Staff Publications

Staff Publications

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    'Staff publications' is the digital repository of Wageningen University & Research

    'Staff publications' contains references to publications authored by Wageningen University staff from 1976 onward.

    Publications authored by the staff of the Research Institutes are available from 1995 onwards.

    Full text documents are added when available. The database is updated daily and currently holds about 240,000 items, of which 72,000 in open access.

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Record number 362556
Title Combined effects of solarization and organic amendment on charcoal rot caused by Macrophomina phaseolina in the Sahel
Author(s) Ndiaye, M.; Termorshuizen, A.J.; Bruggen, A.H.C. van
Source Phytoparasitica 35 (2007)4. - ISSN 0334-2123 - p. 392 - 400.
DOI https://doi.org/10.1007/BF02980703
Department(s) Biological Farming Systems
PE&RC
Publication type Refereed Article in a scientific journal
Publication year 2007
Keyword(s) soilborne plant-pathogens - f-sp conglutinans - soil solarization - cruciferous residues - summer irrigation - cabbage residues - sp cumini - management - growth - biofumigation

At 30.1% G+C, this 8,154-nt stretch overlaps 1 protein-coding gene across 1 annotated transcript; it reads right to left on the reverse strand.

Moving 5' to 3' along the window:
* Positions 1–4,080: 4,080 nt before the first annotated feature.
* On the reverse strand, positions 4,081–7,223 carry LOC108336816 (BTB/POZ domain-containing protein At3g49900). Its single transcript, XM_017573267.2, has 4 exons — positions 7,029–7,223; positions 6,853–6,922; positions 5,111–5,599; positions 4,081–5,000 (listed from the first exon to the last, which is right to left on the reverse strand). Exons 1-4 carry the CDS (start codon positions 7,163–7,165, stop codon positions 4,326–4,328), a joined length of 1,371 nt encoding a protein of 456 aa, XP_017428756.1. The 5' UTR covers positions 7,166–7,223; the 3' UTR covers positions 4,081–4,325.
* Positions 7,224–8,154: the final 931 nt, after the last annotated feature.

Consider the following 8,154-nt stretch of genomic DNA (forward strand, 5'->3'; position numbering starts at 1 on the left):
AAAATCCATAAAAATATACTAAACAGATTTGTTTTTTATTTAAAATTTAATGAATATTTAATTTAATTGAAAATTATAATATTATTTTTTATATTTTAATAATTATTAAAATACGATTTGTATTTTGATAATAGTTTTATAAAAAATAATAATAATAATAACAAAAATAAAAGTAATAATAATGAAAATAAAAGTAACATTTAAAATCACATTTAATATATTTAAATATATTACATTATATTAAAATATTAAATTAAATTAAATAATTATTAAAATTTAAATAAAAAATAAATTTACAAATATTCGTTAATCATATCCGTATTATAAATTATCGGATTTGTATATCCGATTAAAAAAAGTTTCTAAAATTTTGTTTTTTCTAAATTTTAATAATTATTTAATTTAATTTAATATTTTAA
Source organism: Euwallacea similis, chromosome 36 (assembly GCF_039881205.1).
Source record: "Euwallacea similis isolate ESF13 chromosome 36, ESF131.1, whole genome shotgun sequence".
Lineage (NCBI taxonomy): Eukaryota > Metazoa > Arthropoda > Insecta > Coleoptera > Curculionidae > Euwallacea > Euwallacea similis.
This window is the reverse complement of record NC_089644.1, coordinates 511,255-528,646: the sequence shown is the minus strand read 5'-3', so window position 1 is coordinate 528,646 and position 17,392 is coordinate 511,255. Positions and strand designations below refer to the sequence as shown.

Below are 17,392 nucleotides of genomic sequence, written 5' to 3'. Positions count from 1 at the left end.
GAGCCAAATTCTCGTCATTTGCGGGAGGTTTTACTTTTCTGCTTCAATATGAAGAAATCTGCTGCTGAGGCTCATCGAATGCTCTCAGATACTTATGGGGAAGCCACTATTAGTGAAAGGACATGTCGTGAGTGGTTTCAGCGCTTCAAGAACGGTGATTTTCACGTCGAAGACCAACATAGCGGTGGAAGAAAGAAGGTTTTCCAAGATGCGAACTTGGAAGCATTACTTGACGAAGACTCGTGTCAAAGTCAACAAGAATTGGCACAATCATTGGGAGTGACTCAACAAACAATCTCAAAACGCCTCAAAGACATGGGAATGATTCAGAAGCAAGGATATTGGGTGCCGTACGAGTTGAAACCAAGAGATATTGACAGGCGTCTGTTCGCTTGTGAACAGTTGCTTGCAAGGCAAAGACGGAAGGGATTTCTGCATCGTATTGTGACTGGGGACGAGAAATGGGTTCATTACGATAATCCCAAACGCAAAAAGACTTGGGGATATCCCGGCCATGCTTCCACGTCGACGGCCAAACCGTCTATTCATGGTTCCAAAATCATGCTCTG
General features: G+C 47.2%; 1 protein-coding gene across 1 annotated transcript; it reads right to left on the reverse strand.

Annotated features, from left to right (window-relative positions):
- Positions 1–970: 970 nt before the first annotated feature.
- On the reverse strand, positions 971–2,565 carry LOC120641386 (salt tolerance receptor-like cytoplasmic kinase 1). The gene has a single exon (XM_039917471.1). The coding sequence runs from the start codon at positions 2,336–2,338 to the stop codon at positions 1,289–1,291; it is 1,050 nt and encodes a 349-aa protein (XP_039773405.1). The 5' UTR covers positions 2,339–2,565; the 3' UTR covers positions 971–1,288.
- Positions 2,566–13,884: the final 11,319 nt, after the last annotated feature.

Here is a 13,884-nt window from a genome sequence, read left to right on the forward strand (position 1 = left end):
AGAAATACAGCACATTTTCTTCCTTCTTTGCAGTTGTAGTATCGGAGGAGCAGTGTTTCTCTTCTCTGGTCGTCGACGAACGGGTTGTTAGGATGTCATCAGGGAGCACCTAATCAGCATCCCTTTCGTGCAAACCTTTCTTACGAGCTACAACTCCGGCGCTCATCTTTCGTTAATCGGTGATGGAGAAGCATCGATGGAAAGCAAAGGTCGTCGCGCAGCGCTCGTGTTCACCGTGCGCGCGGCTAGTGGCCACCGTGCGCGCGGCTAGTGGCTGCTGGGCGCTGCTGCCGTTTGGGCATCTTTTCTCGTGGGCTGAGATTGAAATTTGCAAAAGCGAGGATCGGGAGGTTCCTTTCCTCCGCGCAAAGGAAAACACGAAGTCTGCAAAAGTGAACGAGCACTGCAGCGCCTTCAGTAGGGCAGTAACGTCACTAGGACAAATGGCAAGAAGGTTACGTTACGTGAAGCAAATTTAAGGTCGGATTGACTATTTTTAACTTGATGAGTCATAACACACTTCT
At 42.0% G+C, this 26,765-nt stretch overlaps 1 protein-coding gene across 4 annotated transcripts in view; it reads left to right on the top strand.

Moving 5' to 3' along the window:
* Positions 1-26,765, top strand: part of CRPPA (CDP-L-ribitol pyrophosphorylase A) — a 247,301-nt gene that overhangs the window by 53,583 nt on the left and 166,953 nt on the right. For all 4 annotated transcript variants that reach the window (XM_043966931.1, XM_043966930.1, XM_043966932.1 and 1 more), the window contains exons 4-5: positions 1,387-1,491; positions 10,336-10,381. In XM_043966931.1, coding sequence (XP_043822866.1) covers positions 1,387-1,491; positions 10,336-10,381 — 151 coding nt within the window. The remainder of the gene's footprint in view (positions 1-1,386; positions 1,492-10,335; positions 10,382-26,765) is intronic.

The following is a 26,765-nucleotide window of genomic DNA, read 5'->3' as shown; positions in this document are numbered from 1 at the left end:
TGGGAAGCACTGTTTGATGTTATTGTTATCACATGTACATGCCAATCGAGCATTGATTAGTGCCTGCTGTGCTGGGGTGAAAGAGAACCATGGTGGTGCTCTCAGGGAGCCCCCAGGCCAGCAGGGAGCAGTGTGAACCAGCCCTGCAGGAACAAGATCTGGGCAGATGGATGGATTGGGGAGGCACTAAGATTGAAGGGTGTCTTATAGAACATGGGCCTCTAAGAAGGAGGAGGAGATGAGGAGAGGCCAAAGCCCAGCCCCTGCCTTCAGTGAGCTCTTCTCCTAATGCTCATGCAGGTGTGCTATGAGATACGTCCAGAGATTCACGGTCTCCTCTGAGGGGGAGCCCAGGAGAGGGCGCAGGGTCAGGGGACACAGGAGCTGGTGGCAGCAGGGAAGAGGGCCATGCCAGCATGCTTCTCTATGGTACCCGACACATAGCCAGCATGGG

Abstract The effects of soil solarization combined or not with millet residues or paunch contents amendments, on the survival ofMacrophomina phaseolina (Tassi) Goid. and development of charcoal rot of cowpea (Vigna unguiculata), were assessed in a naturally infested soil. Solarization increased the soil temperature to 50°C for at least 4 h per day during June, leading to a significant reduction (44%) in soil inoculum ofM. phaseolina. Paunch contents or millet residues amendment (3 t ha-1) caused 16% or 35% reduction of initial inoculum density, respectively. The combination of paunch contents or millet residues amendments followed by solarization, resulted in the strongest effects on inoculum density, with reductions of 46% or 66%, respectively. The reduction in disease severity, as expressed by the area under the disease progress curve, was 78% or 96% for the combination of millet residues or paunch contents amendments and solarization, respectively. The stronger effect of the treatments on disease severity than on inoculum density may be explained by a weakening effect caused by the treatments on the remaining inoculum. Our results suggest that in the Sahelian zone the combination of solarization and organic amendment can be a credible alternative to pesticides for managing charcoal rot disease and improving cowpea yield in fields with heavy infestations withM. phaseolina.
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